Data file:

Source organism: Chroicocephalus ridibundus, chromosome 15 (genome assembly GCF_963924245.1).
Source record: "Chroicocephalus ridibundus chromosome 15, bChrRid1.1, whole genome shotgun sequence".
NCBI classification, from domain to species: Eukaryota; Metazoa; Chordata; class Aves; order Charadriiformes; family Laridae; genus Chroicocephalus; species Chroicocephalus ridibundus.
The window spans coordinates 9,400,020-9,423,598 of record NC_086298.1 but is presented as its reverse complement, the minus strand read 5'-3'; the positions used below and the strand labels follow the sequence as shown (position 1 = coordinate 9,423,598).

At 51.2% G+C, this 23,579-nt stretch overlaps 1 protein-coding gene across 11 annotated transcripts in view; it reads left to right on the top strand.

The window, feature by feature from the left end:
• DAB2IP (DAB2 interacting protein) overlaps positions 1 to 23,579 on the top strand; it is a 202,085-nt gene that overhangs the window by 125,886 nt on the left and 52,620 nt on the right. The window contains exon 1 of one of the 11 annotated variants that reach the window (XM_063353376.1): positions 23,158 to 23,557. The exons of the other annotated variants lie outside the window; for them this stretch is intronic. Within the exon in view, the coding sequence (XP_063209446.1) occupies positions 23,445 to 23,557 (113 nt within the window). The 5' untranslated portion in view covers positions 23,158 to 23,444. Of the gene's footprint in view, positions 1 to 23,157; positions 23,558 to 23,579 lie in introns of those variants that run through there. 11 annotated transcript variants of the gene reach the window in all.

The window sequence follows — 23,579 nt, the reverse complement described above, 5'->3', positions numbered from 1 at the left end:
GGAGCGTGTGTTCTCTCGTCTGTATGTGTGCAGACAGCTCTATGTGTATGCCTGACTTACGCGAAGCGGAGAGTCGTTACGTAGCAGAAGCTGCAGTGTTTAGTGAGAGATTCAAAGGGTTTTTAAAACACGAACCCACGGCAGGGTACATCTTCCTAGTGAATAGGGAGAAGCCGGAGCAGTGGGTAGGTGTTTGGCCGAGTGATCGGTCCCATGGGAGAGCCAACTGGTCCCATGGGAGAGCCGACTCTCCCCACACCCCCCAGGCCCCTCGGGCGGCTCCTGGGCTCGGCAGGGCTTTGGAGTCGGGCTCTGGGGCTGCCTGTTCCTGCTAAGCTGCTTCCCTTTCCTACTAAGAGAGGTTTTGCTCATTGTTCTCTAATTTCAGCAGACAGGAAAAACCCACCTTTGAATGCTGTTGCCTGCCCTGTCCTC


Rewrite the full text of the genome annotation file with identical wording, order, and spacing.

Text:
Source organism: Chroicocephalus ridibundus, chromosome 15 (genome assembly GCF_963924245.1).
Source record: "Chroicocephalus ridibundus chromosome 15, bChrRid1.1, whole genome shotgun sequence".
NCBI classification, from domain to species: Eukaryota; Metazoa; Chordata; class Aves; order Charadriiformes; family Laridae; genus Chroicocephalus; species Chroicocephalus ridibundus.
The window spans coordinates 9,400,020-9,423,598 of record NC_086298.1 but is presented as its reverse complement, the minus strand read 5'-3'; the positions used below and the strand labels follow the sequence as shown (position 1 = coordinate 9,423,598).

At 51.2% G+C, this 23,579-nt stretch overlaps 1 protein-coding gene across 11 annotated transcripts in view; it reads left to right on the top strand.

The window, feature by feature from the left end:
• DAB2IP (DAB2 interacting protein) overlaps positions 1 to 23,579 on the top strand; it is a 202,085-nt gene that overhangs the window by 125,886 nt on the left and 52,620 nt on the right. The window contains exon 1 of one of the 11 annotated variants that reach the window (XM_063353376.1): positions 23,158 to 23,557. The exons of the other annotated variants lie outside the window; for them this stretch is intronic. Within the exon in view, the coding sequence (XP_063209446.1) occupies positions 23,445 to 23,557 (113 nt within the window). The 5' untranslated portion in view covers positions 23,158 to 23,444. Of the gene's footprint in view, positions 1 to 23,157; positions 23,558 to 23,579 lie in introns of those variants that run through there. 11 annotated transcript variants of the gene reach the window in all.

The window sequence follows — 23,579 nt, the reverse complement described above, 5'->3', positions numbered from 1 at the left end:
GGAGCGTGTGTTCTCTCGTCTGTATGTGTGCAGACAGCTCTATGTGTATGCCTGACTTACGCGAAGCGGAGAGTCGTTACGTAGCAGAAGCTGCAGTGTTTAGTGAGAGATTCAAAGGGTTTTTAAAACACGAACCCACGGCAGGGTACATCTTCCTAGTGAATAGGGAGAAGCCGGAGCAGTGGGTAGGTGTTTGGCCGAGTGATCGGTCCCATGGGAGAGCCAACTGGTCCCATGGGAGAGCCGACTCTCCCCACACCCCCCAGGCCCCTCGGGCGGCTCCTGGGCTCGGCAGGGCTTTGGAGTCGGGCTCTGGGGCTGCCTGTTCCTGCTAAGCTGCTTCCCTTTCCTACTAAGAGAGGTTTTGCTCATTGTTCTCTAATTTCAGCAGACAGGAAAAACCCACCTTTGAATGCTGTTGCCTGCCCTGTCCTC